Have you ever tossed around the idea of going to see a counselor? Maybe one of those moments when you felt confused or unsure of the direction you wanted to take, maybe you've had some problems that you just wanted to discuss with someone who could be objective -- but who?  Have you had a lot of head talk about this?  "Maybe I should see a counselor." "Oh yeah, what good would that do?" "Well it might help me make some decisions." "You mean you can't make these decisions by yourself?" "Who would I see anyway I don't know any counselors." "Probably just cost money I can't afford, how do I know it would be worth it?" "Yeah, besides I know someone who went to a counselor last year and it didn't do him/her any good." On and on the head talk goes until you can drive yourself to distraction. It might help if you knew what to look for in a counselor so you can make an informed decision.

First of all, counselors are just people who have specialized training in some areas. Don't be awed or intimidated by them. Not all counselors know the same things, just like not all doctors know the same things; there are huge differences in training and experiences. Picking just any counselor without doing your homework is like playing the lottery--sometimes you hit it, other times you have to keep on trying until something works. Which makes a lot people give up on both the lottery and counselors. The worst thing you can do is pick up the yellow pages and go "eenie, meenie, minee, mo."

The best way to find a competent counselor is to ask your friends, family, minister, priest or your Employee Assistance Program to provide some names of people for you to consider.

If you belong to an HMO you might have to pick a counselor from a preferred provider list. Just because they are on the list does not ensure competency. With their name should be listed their specialty, where they are located, and other pertinent facts.

After you do some homework, make a list of three or four counselors. Call each one and ask for a thirty-minute free session to determine if you are a fit. Most counselors will agree to this, if not don't go there. Always ask to speak directly to the counselor; you do not have to answer questions asked by a receptionist. If they insist on knowing why you are calling say "It is a personal call."  Leave a message on their voice mail and in this message leave your name, number and a good time for them to reach you. Make your thirty minutes count by asking the right questions and do not be afraid to ask them. It is your life and you are entitled to answers.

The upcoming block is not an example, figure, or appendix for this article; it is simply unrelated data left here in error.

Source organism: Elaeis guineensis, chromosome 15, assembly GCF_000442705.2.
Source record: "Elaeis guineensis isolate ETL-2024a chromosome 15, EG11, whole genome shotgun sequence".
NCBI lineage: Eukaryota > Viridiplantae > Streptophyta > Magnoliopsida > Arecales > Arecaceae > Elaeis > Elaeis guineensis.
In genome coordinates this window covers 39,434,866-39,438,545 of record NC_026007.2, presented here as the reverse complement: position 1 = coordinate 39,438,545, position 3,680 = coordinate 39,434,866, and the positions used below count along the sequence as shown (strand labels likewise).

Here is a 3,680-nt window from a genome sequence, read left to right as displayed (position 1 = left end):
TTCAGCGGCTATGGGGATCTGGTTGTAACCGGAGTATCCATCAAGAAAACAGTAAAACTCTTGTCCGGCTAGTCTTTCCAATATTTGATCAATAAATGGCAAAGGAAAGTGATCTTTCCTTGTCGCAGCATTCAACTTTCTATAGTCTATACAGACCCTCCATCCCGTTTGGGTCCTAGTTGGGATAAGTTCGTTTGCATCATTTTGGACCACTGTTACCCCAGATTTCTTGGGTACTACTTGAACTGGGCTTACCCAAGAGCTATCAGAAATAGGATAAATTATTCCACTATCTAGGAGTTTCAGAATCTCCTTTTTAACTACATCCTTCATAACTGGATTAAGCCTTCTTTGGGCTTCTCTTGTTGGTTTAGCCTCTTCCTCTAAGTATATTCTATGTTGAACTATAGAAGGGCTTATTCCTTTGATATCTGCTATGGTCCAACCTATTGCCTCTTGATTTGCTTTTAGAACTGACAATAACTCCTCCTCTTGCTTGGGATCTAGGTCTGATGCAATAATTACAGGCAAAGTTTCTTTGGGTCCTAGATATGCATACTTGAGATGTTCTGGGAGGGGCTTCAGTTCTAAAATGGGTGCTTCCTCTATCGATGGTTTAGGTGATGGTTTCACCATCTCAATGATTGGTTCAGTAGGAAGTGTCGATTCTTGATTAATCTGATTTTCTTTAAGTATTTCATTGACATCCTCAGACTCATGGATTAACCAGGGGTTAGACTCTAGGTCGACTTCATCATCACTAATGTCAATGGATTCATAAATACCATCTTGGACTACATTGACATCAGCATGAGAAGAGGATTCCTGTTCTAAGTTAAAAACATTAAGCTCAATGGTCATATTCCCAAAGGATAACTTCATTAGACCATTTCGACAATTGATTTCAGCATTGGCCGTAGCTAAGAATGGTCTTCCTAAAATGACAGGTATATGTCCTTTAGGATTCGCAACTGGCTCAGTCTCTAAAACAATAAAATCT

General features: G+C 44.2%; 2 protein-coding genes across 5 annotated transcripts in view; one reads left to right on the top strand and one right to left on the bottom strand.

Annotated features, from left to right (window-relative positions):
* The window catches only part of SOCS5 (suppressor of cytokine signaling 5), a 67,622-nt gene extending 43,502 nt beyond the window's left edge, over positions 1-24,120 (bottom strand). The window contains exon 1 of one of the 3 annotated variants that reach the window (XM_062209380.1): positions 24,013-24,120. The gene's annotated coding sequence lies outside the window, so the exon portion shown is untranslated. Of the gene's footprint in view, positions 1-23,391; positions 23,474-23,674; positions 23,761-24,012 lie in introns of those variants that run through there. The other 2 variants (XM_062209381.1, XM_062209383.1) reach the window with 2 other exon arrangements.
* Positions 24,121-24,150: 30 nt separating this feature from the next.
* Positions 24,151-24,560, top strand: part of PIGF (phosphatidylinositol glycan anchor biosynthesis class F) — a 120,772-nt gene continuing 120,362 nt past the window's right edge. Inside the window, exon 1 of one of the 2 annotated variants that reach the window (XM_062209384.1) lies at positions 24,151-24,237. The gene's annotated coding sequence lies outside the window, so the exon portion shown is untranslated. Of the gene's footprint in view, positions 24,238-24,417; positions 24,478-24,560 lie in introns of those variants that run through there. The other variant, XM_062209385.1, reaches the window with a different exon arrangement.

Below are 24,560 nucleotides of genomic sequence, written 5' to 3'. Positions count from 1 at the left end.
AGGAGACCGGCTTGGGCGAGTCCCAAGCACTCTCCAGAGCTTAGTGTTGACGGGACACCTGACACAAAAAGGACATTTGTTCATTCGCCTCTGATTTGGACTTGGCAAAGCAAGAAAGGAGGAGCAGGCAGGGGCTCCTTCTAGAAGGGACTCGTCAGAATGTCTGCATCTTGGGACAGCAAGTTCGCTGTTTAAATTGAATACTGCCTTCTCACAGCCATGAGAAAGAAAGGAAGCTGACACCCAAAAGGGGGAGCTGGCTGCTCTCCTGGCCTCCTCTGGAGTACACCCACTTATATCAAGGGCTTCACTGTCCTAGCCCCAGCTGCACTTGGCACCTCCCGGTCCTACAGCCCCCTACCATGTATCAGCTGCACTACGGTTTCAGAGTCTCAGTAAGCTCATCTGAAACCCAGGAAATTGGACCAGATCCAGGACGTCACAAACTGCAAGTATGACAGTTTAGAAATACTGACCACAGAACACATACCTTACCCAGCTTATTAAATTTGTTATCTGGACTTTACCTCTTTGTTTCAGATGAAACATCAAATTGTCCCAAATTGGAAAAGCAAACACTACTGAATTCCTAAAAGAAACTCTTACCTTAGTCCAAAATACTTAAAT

• What are your credentials, experience and areas of specialty?
  • Has the counselor ever been to counseling and does he/she have a counselor now? If not, how is mental health maintained?
  • Do you work nights or weekends?
  • Are you willing to accept cash if I do not want my insurance company to know I am here? Do you give a discount for cash?
  • Do you take care of the insurance billing?
  • How long do you normally see patients, weeks, months, years?
  • Will I have access to the counselor by telephone or email?
  • Do you ever refer clients to another therapist?
  • How soon can I expect a treatment plan from you?

Once you have asked the counselor these questions you will have an idea if this relationship will work for you. Remember, you wouldn't hire a carpenter without asking a lot of questions or buy a car without doing a lot of checking. Be just as careful of your mental and emotional health.


Evelyn Leite is a counselor with 26 years of experience in addictions, mental health and grief work. In 1989 she founded Living with Solutions to help clients deal with these issues. She is the author of 8 published books and numerous articles. She can be reached at This email address is being protected from spambots. You need JavaScript enabled to view it." target="_blank">This email address is being protected from spambots. You need JavaScript enabled to view it. or 605-484-0576